“Our God is in the heavens: He hath done whatsoever He hath pleased” (Psa. 115:3).
Being God, He consults no one; yet being omniscient and infinitely holy, He does only
that which is good and right. But we are finite creatures; yea, fallen creatures, and sin has
darkened our understanding. Therefore we are quite incompetent to gauge or grasp God’s
ways; and to criticize or murmur against them is the height of impiety and wickedness:
“Shall the thing formed say to Him that formed it, Why hast Thou made me thus?” (Rom.
9:20). True spirituality and practical godliness consist in yielding ourselves to the sovereign
and perfect will of God, bowing submissively unto whatever He lays upon us, seeking
grace to do whatever He commands us.
Much that God does is displeasing to the flesh, and sin within rises up and rebels.
This is the very nature of sin: to oppose God, to be dissatisfied with His appointments.
Daily does the Christian need to ask God to lay His cooling and quietening hand upon
him. Daily doe he need to beg Him to increase his faith, so that his confidence in Him
may be so entire that he will not call into question any of His dealings with him; but
rather will say with Job, “Though He slay me, yet will I trust in Him” (v. 15). That is the
great secret of real and lasting peace of heart. But that is something to which all the unregenerate
are total strangers, though they will not acknowledge it, and try hard to conceal
it. A heart which is truly at rest is one that realizes that God (and not the Devil) is on the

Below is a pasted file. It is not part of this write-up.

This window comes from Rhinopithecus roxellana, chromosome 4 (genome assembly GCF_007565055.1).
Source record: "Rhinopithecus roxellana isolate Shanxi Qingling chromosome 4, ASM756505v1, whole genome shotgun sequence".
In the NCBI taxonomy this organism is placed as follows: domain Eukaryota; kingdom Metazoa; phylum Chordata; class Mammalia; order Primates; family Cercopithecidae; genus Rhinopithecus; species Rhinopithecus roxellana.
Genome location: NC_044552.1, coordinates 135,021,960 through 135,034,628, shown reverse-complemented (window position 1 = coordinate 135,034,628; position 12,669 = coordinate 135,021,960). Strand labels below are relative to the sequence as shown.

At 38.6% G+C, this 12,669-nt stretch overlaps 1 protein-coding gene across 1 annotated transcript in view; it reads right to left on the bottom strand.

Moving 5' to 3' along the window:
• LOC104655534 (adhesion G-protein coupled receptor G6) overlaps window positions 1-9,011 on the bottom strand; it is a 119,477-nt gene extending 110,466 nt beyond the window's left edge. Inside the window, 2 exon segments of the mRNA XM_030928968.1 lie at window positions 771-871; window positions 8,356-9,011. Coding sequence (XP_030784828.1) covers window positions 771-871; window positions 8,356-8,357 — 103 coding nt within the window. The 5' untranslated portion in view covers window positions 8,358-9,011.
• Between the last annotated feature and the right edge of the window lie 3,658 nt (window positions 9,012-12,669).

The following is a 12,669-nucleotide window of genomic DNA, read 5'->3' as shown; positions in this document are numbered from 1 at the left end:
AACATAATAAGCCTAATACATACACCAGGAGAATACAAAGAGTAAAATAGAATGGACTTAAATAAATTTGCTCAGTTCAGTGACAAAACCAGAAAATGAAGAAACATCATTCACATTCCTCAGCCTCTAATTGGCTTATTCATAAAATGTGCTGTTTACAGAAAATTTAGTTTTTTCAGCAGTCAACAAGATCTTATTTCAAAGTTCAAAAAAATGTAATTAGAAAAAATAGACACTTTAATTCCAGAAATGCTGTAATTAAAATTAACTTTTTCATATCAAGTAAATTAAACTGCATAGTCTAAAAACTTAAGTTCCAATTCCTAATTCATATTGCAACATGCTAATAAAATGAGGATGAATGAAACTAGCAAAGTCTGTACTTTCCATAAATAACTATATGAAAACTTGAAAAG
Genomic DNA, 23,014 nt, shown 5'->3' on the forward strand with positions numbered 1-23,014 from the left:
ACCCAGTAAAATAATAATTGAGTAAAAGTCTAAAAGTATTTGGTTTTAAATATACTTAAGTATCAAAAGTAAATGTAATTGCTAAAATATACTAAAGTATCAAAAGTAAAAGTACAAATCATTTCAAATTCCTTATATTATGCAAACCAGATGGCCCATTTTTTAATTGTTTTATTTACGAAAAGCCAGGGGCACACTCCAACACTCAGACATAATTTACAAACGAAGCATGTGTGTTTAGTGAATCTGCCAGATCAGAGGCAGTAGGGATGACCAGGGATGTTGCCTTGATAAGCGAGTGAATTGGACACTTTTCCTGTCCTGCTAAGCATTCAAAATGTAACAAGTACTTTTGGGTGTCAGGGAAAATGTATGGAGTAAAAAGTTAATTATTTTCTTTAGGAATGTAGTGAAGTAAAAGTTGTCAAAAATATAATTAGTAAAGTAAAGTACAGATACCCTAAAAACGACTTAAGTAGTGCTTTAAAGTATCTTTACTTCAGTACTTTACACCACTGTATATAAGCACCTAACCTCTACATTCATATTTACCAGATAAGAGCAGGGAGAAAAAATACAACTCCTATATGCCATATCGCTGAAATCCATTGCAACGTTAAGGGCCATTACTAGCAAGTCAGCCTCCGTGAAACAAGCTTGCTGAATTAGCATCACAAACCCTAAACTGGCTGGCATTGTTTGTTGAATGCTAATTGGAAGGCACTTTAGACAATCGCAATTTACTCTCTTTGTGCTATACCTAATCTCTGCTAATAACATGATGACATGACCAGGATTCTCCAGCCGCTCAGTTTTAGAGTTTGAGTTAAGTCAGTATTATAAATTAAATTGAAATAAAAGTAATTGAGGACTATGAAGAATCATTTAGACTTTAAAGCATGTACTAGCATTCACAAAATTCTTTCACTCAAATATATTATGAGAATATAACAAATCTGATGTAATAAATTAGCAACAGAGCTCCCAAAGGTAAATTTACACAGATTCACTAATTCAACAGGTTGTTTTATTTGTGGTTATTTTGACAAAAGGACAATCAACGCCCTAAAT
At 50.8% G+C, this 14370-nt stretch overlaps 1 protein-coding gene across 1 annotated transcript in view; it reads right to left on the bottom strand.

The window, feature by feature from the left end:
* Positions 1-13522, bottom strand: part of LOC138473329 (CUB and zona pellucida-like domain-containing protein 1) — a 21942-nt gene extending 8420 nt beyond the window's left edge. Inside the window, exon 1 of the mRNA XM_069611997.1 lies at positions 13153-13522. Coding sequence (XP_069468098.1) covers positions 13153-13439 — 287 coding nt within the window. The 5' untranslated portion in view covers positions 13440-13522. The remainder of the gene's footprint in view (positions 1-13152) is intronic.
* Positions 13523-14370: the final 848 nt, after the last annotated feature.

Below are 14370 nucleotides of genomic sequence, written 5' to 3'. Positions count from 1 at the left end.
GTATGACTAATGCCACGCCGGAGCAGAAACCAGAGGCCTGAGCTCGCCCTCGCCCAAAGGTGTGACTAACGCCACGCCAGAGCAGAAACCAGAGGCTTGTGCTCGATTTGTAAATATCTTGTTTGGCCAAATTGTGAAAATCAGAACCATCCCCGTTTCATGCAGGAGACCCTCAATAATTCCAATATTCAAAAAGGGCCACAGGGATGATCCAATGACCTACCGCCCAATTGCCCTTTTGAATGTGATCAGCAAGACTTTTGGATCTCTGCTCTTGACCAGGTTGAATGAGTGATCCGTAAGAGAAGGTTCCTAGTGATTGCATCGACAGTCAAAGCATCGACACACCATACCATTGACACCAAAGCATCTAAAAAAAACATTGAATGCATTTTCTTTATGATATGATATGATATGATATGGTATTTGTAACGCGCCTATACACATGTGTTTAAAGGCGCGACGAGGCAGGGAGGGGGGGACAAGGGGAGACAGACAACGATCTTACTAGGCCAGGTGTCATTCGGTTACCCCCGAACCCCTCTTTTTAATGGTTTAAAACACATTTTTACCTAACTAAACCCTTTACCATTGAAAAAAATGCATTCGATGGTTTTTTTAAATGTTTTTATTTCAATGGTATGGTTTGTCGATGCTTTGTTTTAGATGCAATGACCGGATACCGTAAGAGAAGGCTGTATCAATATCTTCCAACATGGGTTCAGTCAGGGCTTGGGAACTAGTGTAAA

throne of the universe, directing all things by His unerring wisdom and making all things
“work together for good” unto His own people.
It is true that even to the Christian many of God’s ways are profoundly mysterious: if
they were not, there would be no room for the exercise of faith. If the writer or the reader
were on the throne and had all power at his disposal, he would order things in this world
very different from what they now are. Yes, and that would only manifest what a fool he
is. How so? Because Perfect Wisdom is now directing all the concerns of every life and
all the affairs of this world as a whole, and therefore the very desire to altar what is, only
exhibits our folly. Faith knows that unerring wisdom is regulating all things; that One too
wise to err holds the helm in His hand, and that He “doeth all things well.” Though to
sight and sense things seem to be all out of order, though human reason is quite unable to
perceive the perfection of God’s governmental ways and providential dealings, faith
knows that “of Him, and through Him, and to Him, are all things” (Rom 11:36).
God could put an end to all sin in the world right now did He so please. So to He
could save every sinner on earth this moment did He so choose. As to why He does not
do so, we cannot tell; nor is it any of our business! Our business is not to mount the
bench and pass judgment on the ways and dealings of the Most High: that is what the